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Comment Re:It'll only get worse (Score 3, Informative) 113

I'm glad I don't use AT&T and dropped Verizon a few years back. Can't be sure, but I bet CREDO will be very unlikely to do this sort of thing.

Credo is an MVNO running on the Verizon network. Therefore, Verizon can do exactly the same monitoring of your calls as they do with those of their own customers.

Comment Re:how about 4A (Score 3, Interesting) 427

force them to arrest you

So, effectively ruin your life? By doing that, you not only get into databases that you might have had some chance avoiding otherwise, you also fuck over your chances of ever having a decent job again (unless you happen to be in a career such as activist or journalist where getting arrested is respected instead of condemned). HR departments are too stupid and lazy to know or care about the difference between getting arrested because you're a criminal and getting arrested because the police are criminals.

In the totalitarian police state of America, it's injustices all the way down.

Comment Re:Budget and Timelines (Score 2) 343

Would it have been possible for the Congressionally-approved design to have specified "steel meeting the ASME SA316 standard as it existed on X date" to head off the problem at the beginning? Also, did the ASME committee really care about the structural weakness or did some anti-nuclear member(s) of the committee realize it would screw over the reactor construction and do it on purpose?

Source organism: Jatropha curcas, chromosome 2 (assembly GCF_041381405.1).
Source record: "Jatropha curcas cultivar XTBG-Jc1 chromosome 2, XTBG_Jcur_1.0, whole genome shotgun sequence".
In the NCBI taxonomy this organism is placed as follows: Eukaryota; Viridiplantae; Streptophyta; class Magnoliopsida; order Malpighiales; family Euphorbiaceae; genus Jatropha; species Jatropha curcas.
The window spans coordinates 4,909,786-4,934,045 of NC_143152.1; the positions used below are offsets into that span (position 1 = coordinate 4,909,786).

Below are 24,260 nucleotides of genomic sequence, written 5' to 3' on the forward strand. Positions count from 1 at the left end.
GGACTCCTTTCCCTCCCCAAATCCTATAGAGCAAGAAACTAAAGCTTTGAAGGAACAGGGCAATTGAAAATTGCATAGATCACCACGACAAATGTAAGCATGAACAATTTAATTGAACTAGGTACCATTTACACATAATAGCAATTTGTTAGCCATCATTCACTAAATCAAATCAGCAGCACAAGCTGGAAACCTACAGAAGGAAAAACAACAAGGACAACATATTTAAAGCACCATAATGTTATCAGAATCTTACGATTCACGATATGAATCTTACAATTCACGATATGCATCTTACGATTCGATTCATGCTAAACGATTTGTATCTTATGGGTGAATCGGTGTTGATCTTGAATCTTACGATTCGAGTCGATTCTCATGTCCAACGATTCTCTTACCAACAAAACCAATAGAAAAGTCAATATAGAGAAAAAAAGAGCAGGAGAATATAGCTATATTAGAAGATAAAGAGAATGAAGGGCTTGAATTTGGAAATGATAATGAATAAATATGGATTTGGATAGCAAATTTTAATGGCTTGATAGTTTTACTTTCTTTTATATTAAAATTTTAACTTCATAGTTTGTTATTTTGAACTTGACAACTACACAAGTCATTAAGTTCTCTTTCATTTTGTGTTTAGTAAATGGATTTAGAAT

Comment Re: Great way to kill the competition by making it (Score 2) 305

My VW runs on 100% biodiesel and is therefore closer to carbon-neutral than even the average electric vehicle. Keeping an old car in service also avoids the gigantic environmental cost of manufacturing a new one (which is even worse for modern EVs because lithium mining is a particularly nasty business).

So who's the assknob now? Pretty sure it's you, not me!

Comment Re:Sorry - whose car is this? (Score 1) 305

good luck finding a car that doesn't apply to

That's easy: you just restrict your search to cars old enough not to have significant software. (Or, a more relaxed standard: old enough not to have software complex enough to get USB bug fixes, or that uses a radio to "phone home" to the manufacturer.) My newest car is a 1998 VW diesel. I don't know if the ECU is actually DRM'd or not, but it didn't stop a chip tuner from being able to re-flash it to edit the fuel/air/boost maps.

Comment Re:Sorry - whose car is this? (Score 1) 305

Up until 5 minutes ago, I was a Tesla fan.

This isn't the first instance of Tesla abusing copyright to infringe on people's actual property rights. I don't remember what the previous issue was, but I definitely remember that I made the same decision you just did something like a year or so ago.

Comment Re:Great way to kill the competition by making it. (Score 2) 305

Frankly, right now I am considering restoring a used car over purchasing a new one. The cost will be more, but I think I will have a better car.

I've already consciously chosen to drive older cars because of that. FYI, cars made in the 1990s (and maybe early 2000s) are still modern enough to have things like fuel injection and air bags, and can still be found in good enough condition to not need "restoring," but also generally weren't infected with enough DRM'd equipment to matter.

Comment Re:Great way to kill the competition by making it. (Score 2) 305

And I worry that this might be the future of Economy. Deplorable as Communism.

I agree that (a) it's a worrying trend and (b) that it's deplorable. However, the economic system it more resembles is feudalism, not communism. The difference is that instead of the lords holding Real Property (i.e., land), they hold Imaginary Property (i.e. copyright).

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